New Arctic Apples taking aim at food wastePublished on January 29, 2016

  • Neal Carter, creator of Arctic Apple

  • Arctic Apple

  • Arctic Apple versus conventional apple

  • Arctic Apple chips don't turn brown

There’s a new apple in the orchard and it’s aiming to make a big dent in the problem of food waste, highlighted as one of the biggest issues facing the world’s growing population. Arctic Apples, genetically engineered to silence the enzyme that causes browning, just might do for the nutritionally-powerful apple what peeling and tumbling have done to create a new product – packaged baby carrots – which doubled carrot consumption. It’s timely, too, as fresh cut fruit and vegetables, known to all as healthy convenience foods, are a growing sector of the produce market.

As Neal Carter, the creator of the Arctic Apple, explained at a recent presentation at Crop Life Canada’s Ottawa offices, the goal is to get more apples into more places and reverse the trend of declining consumption. He envisions cut apples being a key part of school and work lunches, tucked into sandwiches or enjoyed as dried apple chips. Non-browning apple pulp – achieved without chemical treatment – can also be a key component of smoothies, fruit leather and other treats.

Neal demonstrated the non-browning properties in an effective way: he smashed two apples together and let them sit for 15 minutes. When the apples were cut open, the Arctic Granny apple was unblemished while the conventional Granny apple was brown and mushy. It was an impressive way to show his science in action.

Summerland, BC-based, Neal, co-founder of Okanagan Specialty Fruits with his wife Louisa, is a farmer and bioresource engineer. He has spent two decades nurturing his agricultural innovation and seems as relieved as he is excited that the product has completed all regulatory and safety approvals (including USDA and FDA plus CFIA and Health Canada) and is finally ready to come to market.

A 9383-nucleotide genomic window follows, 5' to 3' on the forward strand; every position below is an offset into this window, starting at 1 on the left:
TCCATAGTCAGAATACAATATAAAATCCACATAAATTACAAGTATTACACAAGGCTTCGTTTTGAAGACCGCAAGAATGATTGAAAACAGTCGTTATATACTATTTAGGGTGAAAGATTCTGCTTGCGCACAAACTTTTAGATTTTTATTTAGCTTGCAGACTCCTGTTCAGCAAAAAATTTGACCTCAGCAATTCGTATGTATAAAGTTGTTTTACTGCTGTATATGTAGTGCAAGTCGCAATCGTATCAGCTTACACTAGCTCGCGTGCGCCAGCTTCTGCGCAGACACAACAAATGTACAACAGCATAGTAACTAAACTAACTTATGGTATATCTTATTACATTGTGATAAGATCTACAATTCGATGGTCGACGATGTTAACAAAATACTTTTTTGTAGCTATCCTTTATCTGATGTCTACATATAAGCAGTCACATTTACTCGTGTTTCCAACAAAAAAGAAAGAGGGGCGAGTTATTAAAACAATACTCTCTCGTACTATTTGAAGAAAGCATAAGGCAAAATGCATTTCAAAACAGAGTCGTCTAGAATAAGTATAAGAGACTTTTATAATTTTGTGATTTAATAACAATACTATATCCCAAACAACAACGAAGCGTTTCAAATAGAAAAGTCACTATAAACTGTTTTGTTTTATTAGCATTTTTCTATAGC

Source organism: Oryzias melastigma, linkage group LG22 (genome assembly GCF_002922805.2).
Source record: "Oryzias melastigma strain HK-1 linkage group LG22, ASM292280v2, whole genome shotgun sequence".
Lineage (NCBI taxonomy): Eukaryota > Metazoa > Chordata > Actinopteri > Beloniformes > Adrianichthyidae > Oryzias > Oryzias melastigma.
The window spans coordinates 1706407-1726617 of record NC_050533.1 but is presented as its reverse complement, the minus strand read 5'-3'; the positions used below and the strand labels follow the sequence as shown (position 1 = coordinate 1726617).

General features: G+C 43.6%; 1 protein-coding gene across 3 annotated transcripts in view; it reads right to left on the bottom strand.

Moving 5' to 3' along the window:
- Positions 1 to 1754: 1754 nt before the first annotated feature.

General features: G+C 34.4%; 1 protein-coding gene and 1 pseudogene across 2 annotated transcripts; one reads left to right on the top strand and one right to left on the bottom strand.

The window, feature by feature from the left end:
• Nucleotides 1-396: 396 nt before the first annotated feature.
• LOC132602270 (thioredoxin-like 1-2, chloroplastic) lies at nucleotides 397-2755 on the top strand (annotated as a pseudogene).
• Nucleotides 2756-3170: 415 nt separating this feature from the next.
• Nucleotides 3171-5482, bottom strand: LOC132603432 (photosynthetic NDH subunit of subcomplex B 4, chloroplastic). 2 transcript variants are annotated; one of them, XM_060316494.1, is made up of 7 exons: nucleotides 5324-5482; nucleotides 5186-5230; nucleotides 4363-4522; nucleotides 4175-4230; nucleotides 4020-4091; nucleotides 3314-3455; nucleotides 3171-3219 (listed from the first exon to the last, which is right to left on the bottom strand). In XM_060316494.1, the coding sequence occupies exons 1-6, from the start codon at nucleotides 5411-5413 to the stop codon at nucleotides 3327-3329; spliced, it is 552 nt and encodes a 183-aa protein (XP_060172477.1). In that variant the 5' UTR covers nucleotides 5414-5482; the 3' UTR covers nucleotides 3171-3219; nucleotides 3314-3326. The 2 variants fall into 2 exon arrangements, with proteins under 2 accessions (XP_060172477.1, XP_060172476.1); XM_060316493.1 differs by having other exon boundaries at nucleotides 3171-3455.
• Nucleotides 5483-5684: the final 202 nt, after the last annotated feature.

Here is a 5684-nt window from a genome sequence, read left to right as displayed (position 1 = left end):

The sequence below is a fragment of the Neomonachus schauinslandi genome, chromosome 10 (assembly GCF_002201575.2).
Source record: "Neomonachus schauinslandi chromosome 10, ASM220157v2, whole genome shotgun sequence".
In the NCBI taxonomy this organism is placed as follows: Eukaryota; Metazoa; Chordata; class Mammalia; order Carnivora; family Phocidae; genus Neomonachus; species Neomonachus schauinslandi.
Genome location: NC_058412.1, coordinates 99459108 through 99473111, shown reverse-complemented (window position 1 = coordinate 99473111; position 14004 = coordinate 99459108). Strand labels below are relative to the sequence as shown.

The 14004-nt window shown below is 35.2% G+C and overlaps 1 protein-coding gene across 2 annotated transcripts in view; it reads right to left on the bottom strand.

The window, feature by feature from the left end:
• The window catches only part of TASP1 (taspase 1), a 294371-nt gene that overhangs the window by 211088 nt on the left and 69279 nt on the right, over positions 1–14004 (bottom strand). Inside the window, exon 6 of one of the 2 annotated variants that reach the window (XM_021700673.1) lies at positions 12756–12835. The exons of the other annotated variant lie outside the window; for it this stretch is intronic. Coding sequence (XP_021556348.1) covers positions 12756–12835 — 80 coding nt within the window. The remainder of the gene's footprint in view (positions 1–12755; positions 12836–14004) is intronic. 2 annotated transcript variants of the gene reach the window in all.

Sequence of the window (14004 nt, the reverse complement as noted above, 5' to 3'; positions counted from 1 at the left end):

If applying genetic engineering to eliminate browning sounds extreme, take a moment to think about how many apples get thrown out every day because they got bumped around in shopping carts, refrigerators or lunchbags, leaving them bruised and unappealing. Add to that the staggering number of apples that never make it to the grocery store because of bruising incurred during picking or processing – some estimates put this number at 35% of all apples grown – and suddenly the effort to bring the Arctic Apple to consumers starts to make a whole lot of sense.

"We anticipate good value across the supply chain,” explains Neal. “Grower returns are better because there is less damage to crops; there’s also less damage at retail level so the product looks more appealing in the store. At home, Arctic Apples are super convenient – you can cut up an apple one day and if it doesn’t get finished the slices will still be good a few days later.”

As for the varieties of Arctic Apple, Neal says that Arctic Golden and Arctic Granny have received approval thus far; he anticipates approval of Arctic Fuji by the end of 2016. Documentation for two strains of Gala apples will be submitted this fall and they are pursuing Macintosh and Honeycrisp next.

Consumer research, including taste testing, on Arctic apples has been extremely positive, leading Neal to state that the Arctic Apple is expected to have the fastest commercial ramp up ever in the apple business. “Honeycrisp took 20 years to penetrate the market, for example. We want it to take just 5 for Arctic Apples. Our goal is to secure 1.5% of Apple market over the next 10 years; we expect to do this by growing a new Apple business focused on fresh-cut, packaged products rather than chasing the traditional apple market.”

It will be a few more years before we see Arctic Apples on store shelves in Ottawa, but keep your eyes peeled as orchards embrace this innovation over the next few years.

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